Defining the Physiological and Molecular Role of Pellino3 in TLR3 Signalling


Jackson, Ruaidhri (2013) Defining the Physiological and Molecular Role of Pellino3 in TLR3 Signalling. PhD thesis, National University of Ireland Maynooth.

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Abstract

Innate immunity utilises a series of pathogen associated molecular pattern receptors such as the Toll-like receptors (TLRs) to detect and respond to invading microorganisms. The different TLRs play a pivotal role in the first line of defence by recognising the type of pathogenic threat encountered and by responding in kind. TLR pathogen interaction triggers the production of a number of pro-inflammatory cytokines and anti-viral mediators to initiate the process of microbial elimination. However, if left unregulated, such immunostimulatory and cytotoxic factors have the potential to cause grievous harm to the host and can facilitate and propagate autoimmune disease. Therefore, the TLR signalling response is under the control of stringent regulatory mechanisms to prevent self-harm. In this thesis, the generation and characterisation of a genetically deficient Pellino3 mouse is described. Pellino3 is a member of the highly evolutionary conserved Pellino family of E3 ubiquitin ligases. Using this model, the physiological role of Pellino3 in TLR signalling is delineated. Peli3-deficient mice display no obvious abnormalities in cytokine production in response to pathogenic bacterial and fungal ligands. Pellino3 functions as a specific regulator of anti-viral type 1 interferon production in response to double stranded viral RNA recognition by TLR3. Pellino3-deficient mice are more resistant to the pathogenic and lethal effects of encephalomycarditis virus (EMCV) infection. Pellino3 functions in a novel auto-regulatory mechanism to specifically prevent excessive TLR3 induced expression of type 1 IFNs but leaves pro-inflammatory cytokine production intact. TLR3 signalling induces Pellino3 expression which in turn interacts with TRAF6 and facilitates its polyubiquitination. This modification of TRAF6 suppresses its ability to bind and ubiquitinate a key anti-viral transcription factor IRF7, thereby down regulating the type 1 IFN response. The findings outlined in this thesis define for the first time, a physiological role for Pellino3.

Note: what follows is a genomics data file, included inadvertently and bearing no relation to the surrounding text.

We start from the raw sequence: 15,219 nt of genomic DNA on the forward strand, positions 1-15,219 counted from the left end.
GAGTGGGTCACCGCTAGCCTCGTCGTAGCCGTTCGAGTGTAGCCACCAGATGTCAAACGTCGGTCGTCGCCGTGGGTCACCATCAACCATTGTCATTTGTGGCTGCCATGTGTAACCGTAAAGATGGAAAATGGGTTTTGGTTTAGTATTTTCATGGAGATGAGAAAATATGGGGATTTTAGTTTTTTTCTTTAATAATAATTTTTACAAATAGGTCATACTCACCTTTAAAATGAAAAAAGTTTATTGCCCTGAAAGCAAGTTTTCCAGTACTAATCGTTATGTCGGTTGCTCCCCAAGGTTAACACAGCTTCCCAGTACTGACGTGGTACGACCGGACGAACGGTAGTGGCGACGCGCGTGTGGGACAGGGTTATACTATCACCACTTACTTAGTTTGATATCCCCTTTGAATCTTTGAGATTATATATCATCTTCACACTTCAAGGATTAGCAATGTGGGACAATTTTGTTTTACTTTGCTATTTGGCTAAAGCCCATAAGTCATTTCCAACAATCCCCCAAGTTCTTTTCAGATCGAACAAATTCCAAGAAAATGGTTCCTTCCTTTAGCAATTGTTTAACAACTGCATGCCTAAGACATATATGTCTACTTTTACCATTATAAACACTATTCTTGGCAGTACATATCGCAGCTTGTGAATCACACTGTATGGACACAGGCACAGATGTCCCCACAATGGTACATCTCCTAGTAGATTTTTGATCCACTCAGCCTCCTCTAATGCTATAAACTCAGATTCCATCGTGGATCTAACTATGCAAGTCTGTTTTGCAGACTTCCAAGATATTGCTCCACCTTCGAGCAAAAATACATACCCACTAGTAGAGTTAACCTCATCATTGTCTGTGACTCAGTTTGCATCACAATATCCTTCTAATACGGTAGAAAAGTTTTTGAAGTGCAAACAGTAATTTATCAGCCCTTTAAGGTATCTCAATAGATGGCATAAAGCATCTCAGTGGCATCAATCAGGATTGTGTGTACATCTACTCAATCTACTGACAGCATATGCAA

Item Type: Thesis (PhD)
Keywords: Pellino3; TLR3 Signalling;
Academic Unit: Faculty of Science and Engineering > Biology
Faculty of Science and Engineering > Research Institutes > Institute of Immunology
Item ID: 4775
Depositing User: IR eTheses
Date Deposited: 19 Feb 2014 09:37
URI:

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